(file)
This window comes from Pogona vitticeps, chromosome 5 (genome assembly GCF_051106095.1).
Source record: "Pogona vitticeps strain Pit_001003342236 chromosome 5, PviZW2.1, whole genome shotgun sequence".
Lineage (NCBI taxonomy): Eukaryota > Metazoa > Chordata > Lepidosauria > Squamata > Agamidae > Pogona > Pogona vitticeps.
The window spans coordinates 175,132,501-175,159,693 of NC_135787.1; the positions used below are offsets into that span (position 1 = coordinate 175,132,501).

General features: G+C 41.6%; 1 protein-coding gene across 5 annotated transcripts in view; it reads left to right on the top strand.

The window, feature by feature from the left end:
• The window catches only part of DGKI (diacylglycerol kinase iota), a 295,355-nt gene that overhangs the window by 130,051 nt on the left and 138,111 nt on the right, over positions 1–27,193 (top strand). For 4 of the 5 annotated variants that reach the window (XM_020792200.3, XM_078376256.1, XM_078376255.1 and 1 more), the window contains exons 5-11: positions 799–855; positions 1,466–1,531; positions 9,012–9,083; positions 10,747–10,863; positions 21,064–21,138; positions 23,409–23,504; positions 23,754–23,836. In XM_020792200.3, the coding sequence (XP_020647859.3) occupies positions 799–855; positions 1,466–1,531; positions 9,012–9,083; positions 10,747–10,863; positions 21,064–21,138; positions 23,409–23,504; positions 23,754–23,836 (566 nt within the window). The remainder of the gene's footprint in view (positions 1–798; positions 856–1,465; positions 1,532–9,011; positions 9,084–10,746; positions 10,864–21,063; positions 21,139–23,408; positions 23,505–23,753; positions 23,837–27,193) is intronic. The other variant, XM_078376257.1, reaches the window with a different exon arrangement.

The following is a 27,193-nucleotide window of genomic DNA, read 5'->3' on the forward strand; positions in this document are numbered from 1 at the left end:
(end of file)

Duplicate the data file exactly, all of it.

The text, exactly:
This window comes from Pogona vitticeps, chromosome 5 (genome assembly GCF_051106095.1).
Source record: "Pogona vitticeps strain Pit_001003342236 chromosome 5, PviZW2.1, whole genome shotgun sequence".
Lineage (NCBI taxonomy): Eukaryota > Metazoa > Chordata > Lepidosauria > Squamata > Agamidae > Pogona > Pogona vitticeps.
The window spans coordinates 175,132,501-175,159,693 of NC_135787.1; the positions used below are offsets into that span (position 1 = coordinate 175,132,501).

General features: G+C 41.6%; 1 protein-coding gene across 5 annotated transcripts in view; it reads left to right on the top strand.

The window, feature by feature from the left end:
• The window catches only part of DGKI (diacylglycerol kinase iota), a 295,355-nt gene that overhangs the window by 130,051 nt on the left and 138,111 nt on the right, over positions 1–27,193 (top strand). For 4 of the 5 annotated variants that reach the window (XM_020792200.3, XM_078376256.1, XM_078376255.1 and 1 more), the window contains exons 5-11: positions 799–855; positions 1,466–1,531; positions 9,012–9,083; positions 10,747–10,863; positions 21,064–21,138; positions 23,409–23,504; positions 23,754–23,836. In XM_020792200.3, the coding sequence (XP_020647859.3) occupies positions 799–855; positions 1,466–1,531; positions 9,012–9,083; positions 10,747–10,863; positions 21,064–21,138; positions 23,409–23,504; positions 23,754–23,836 (566 nt within the window). The remainder of the gene's footprint in view (positions 1–798; positions 856–1,465; positions 1,532–9,011; positions 9,084–10,746; positions 10,864–21,063; positions 21,139–23,408; positions 23,505–23,753; positions 23,837–27,193) is intronic. The other variant, XM_078376257.1, reaches the window with a different exon arrangement.

The following is a 27,193-nucleotide window of genomic DNA, read 5'->3' on the forward strand; positions in this document are numbered from 1 at the left end: